Separation & Divorce

Going through a divorce can be akin to bereavement and, though it’s hard to envision now, things can and will get easier. These tips may help you get through it and move on. Like all other major life events, dealing with a break-up of your relationship is a process. It has a beginning, middle and – thank goodness – an end. As we go through this process our emotions, finances and even health can suffer.

Some days you will feel positive, alive and free; other days you’ll feel utterly dreadful. The key is not to panic when you do have a bad day. It’s vital to acknowledge your feelings, whatever they are and however scary they may be, at every stage of the process. Once you’ve recognised how you feel and have allowed yourself to let those feelings out where necessary, you’ll slowly start to find that the bad days are fewer than the good.

You may have been told that divorce is like bereavement and you may be scared that you’ll never get over it. But even if you do feel like this at first, it won’t always be this bad. There is no reason why you can’t emerge from this stronger and much more self-aware. The thing to realise is that even if you feel alone, you’re not. So many people have been through this and are going through it right now too. Their finances have been burnt, their emotions fried and their lives changed. But they have survived and the majority have gone on to much brighter futures. Here are three tips to help you survive and find a life after divorce. 

Take a walk on the child’s side

Don’t let your kids feel your function after divorce is little more than providing a McDonald’s Happy Meal and a Sunday trip to the zoo. The term ‘weekend parent’ is one we are becoming all too familiar with and one rife with negative connotations. Of course, children are always emotionally and practically affected by divorce, and there is never a ‘good’ or ‘bad’ age for your child to go through it.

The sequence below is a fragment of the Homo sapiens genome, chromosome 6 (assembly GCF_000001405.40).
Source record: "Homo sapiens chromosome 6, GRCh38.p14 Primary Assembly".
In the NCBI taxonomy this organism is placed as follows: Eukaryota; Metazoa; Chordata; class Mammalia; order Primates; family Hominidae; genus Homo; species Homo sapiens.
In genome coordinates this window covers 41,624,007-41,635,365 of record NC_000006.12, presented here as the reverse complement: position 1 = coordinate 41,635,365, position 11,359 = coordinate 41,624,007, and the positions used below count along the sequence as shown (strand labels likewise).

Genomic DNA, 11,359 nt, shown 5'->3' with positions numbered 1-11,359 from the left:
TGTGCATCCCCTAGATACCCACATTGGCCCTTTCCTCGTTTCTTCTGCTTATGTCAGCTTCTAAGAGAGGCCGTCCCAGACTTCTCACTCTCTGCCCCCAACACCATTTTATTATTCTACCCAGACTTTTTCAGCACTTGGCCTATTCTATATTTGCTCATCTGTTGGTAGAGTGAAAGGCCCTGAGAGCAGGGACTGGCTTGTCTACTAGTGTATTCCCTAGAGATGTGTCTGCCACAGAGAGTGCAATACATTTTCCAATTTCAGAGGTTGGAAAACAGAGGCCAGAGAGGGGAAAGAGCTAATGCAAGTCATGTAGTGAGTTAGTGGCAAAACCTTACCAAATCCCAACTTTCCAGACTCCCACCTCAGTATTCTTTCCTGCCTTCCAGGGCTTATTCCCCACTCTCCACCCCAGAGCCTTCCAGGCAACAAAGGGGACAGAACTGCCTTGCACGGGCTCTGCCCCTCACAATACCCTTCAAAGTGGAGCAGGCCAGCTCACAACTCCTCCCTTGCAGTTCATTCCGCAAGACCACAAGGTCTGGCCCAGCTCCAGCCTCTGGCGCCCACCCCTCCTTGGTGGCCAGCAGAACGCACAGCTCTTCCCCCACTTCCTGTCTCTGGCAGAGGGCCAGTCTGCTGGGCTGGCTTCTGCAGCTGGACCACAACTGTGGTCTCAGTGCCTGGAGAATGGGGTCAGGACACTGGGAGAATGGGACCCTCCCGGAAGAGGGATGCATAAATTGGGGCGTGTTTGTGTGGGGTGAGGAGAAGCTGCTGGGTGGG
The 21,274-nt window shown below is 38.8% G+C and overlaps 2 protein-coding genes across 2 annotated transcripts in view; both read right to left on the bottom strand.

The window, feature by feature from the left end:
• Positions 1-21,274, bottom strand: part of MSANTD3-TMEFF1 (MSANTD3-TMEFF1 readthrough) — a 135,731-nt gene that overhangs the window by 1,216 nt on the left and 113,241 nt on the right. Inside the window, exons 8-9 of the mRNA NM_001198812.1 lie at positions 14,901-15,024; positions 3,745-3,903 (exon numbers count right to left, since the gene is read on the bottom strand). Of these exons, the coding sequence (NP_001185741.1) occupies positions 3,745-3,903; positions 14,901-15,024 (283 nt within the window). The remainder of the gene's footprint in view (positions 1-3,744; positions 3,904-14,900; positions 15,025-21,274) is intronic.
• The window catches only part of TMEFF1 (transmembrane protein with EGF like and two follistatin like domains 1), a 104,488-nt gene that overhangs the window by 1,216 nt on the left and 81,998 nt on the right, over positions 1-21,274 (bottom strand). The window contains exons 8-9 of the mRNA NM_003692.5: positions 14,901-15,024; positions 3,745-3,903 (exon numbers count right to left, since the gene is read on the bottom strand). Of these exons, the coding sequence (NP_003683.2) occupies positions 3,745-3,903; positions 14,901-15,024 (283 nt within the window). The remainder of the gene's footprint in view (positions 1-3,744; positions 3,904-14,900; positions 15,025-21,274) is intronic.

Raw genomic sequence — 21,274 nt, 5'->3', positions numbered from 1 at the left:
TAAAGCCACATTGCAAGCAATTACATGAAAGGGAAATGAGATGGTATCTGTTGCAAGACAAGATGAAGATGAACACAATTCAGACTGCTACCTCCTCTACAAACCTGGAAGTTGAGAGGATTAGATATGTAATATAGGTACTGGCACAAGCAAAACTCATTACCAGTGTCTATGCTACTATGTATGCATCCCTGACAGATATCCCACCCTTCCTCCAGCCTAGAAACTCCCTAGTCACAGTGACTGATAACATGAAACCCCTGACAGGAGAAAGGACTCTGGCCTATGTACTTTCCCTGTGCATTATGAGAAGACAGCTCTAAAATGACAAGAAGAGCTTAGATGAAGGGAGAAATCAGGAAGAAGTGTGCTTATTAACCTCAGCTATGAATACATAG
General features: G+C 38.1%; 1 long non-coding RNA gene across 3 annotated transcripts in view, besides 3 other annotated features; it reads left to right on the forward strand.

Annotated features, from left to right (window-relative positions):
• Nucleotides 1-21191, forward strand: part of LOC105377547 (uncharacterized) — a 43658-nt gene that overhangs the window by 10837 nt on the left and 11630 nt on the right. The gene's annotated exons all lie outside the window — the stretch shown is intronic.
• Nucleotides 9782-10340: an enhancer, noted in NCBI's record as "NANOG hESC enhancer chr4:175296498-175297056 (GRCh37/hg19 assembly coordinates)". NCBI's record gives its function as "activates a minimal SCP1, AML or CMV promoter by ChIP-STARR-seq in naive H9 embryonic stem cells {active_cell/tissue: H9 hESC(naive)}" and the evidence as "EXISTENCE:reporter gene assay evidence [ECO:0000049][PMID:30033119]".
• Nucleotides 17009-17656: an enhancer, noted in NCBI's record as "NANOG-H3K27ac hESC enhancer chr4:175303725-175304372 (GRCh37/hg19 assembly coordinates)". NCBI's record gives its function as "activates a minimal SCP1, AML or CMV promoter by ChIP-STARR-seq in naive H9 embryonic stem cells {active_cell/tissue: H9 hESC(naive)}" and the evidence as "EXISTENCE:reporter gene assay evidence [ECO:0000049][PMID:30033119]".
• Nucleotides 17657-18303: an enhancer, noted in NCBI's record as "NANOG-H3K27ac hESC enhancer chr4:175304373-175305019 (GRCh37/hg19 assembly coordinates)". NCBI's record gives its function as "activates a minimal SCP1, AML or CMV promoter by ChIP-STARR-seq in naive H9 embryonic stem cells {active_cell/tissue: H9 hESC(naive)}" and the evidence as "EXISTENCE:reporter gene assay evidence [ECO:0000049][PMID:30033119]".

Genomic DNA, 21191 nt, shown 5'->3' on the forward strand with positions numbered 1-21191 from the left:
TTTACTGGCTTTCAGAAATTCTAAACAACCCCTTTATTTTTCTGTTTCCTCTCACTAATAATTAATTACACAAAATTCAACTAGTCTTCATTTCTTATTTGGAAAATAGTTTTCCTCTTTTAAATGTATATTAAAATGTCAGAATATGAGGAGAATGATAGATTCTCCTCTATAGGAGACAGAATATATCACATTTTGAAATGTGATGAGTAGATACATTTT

In fact, more psychological damage can be caused by the ‘staying for the kids’ approach. The family atmosphere can become bitter and stale, arguments can become the staple of communication and the child can ultimately feel to blame. Divorce at any age will challenge your child’s sense of stability and security and it’s important to reassert some form of normality. A good way to do this is to quickly instigate a routine, which offers stability and a sense of place. Make sure that your child knows they will always see the parent who is leaving on a regular basis, even if your child has unlimited access to you or your ex. The key is to be constantly aware of your child’s state of mind and behavioural patterns. Your child will need a support network in a similar way that you will. Friends, family, and teachers can all help to provide stability and support. Divorce is never going to be easy for any family but, with the implementation of some practical ideas, it can become a useful rite of passage for your child.

Circle of friends